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The Florida Senate

CS/CS/HB 1241 — Probation and Community Control Violations

by Judiciary Committee; Criminal Justice Subcommittee; and Rep. Snyder and others (CS/SB 1154 by Criminal Justice Committee and Senator Simon)

This summary is provided for information only and does not represent the opinion of any Senator, Senate Officer, or Senate Office.

Prepared by: Criminal Justice Committee (CJ)

The bill amends s. 948.06, F.S., to revise provisions related to probation and the alternative sanctioning program. The bill requires a court to modify or continue, rather than revoke probation, if a probationer meets specified criteria. The bill includes as part of that criteria that the probationer has not been found in violation on two or more separate occasions. A court may modify probation and include up to 90 days jail for a first violation and up to 120 days for a second violation, as a condition of probation.

If the violation is a low risk violation, the court must hold a hearing on a violation of probation within 30 days after arrest, and give the probationer an opportunity to be fully heard on his or her behalf in person or by counsel. If the hearing is not held within 30 days, the court must release the probationer without bail unless the court finds that the hearing was not held in the applicable time frame due to circumstances attributable to the probationer. If released, the court may impose nonmonetary conditions of release.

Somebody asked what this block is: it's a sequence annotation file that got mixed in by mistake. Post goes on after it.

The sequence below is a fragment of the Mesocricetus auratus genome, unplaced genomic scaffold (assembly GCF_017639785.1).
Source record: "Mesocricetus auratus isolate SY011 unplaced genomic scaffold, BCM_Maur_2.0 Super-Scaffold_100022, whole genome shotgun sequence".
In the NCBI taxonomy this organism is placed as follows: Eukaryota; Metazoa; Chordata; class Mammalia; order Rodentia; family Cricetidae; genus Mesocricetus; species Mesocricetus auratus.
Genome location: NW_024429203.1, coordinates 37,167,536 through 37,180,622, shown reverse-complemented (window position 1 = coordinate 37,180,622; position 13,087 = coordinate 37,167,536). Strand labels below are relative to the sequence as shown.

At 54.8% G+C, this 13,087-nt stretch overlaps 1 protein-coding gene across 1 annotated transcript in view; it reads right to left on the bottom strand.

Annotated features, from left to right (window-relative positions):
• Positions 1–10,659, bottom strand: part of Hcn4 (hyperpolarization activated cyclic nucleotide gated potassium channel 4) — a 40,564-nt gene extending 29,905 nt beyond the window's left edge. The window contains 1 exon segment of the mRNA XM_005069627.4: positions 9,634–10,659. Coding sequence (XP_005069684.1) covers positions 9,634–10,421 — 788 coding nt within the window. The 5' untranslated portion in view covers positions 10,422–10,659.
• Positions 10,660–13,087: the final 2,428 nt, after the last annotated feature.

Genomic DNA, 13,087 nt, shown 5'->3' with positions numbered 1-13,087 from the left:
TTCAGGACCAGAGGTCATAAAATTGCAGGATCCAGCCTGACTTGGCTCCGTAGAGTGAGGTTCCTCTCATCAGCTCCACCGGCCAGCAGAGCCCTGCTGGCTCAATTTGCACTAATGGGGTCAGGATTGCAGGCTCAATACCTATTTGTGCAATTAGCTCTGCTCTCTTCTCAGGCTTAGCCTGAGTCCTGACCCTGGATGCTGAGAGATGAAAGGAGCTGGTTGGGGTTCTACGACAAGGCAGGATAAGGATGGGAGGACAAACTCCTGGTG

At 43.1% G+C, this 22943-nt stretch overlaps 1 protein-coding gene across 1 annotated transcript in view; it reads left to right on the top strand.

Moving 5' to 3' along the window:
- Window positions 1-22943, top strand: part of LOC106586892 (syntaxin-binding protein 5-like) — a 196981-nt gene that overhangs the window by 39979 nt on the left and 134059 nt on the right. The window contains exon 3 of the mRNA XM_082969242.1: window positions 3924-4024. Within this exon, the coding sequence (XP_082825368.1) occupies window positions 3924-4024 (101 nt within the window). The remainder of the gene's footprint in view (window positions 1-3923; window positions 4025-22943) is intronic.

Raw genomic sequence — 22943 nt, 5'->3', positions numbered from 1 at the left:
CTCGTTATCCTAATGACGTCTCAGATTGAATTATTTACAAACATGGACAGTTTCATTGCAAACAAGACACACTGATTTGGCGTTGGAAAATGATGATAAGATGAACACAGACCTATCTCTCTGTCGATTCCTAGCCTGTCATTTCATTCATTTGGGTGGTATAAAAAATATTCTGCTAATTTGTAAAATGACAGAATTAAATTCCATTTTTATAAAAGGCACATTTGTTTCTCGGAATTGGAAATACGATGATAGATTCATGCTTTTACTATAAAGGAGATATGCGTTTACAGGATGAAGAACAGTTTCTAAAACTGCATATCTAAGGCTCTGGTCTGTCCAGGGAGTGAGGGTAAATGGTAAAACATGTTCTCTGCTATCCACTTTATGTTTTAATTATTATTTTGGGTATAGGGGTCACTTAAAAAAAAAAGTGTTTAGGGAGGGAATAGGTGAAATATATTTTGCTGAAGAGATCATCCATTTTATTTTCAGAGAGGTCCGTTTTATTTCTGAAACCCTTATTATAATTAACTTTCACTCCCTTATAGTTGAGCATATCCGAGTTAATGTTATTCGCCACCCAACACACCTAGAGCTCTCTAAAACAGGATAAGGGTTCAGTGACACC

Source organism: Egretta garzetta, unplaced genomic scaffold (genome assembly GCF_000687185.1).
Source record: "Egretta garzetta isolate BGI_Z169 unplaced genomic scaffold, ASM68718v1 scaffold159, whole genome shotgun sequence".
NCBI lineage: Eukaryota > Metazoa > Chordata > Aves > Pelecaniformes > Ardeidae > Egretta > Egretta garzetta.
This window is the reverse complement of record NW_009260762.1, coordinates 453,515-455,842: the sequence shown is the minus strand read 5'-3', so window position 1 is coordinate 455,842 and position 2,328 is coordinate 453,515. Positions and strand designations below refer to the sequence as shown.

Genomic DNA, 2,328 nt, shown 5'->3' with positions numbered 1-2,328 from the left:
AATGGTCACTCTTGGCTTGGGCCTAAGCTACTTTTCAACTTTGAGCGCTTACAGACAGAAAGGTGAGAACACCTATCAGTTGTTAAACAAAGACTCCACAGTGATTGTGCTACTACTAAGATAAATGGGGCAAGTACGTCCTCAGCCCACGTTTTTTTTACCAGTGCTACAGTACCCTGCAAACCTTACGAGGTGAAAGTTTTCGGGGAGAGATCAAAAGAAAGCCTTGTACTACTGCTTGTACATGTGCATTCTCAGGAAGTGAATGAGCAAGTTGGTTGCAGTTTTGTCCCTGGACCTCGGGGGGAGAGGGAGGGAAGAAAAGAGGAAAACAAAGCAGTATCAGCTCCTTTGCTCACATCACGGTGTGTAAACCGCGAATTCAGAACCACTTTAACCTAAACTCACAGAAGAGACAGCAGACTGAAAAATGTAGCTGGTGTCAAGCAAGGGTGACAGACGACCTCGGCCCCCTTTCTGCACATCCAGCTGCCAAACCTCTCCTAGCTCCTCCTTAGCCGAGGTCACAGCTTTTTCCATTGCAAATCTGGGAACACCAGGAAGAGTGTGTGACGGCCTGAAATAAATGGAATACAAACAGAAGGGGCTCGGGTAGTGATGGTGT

The bill amends s. 921.0024, F.S., to provide that if a community sanction violation is resolved through the alternative sanctioning program, no sentencing points are assessed. Sentencing points are assessed on the Criminal Punishment Code Worksheet for various factors including, but not limited to, a person’s: primary offense; additional offenses; prior record; legal status; and community sanction violations. If a community sanction violation that has not been resolved through the alternative sanctioning program is before the court, no points are assessed for prior violations that were resolved through the alternative sanctioning program.

If approved by the Governor, or allowed to become law without the Governor’s signature, these provisions take effect July 1, 2024.

Vote: Senate 39-0; House 111-0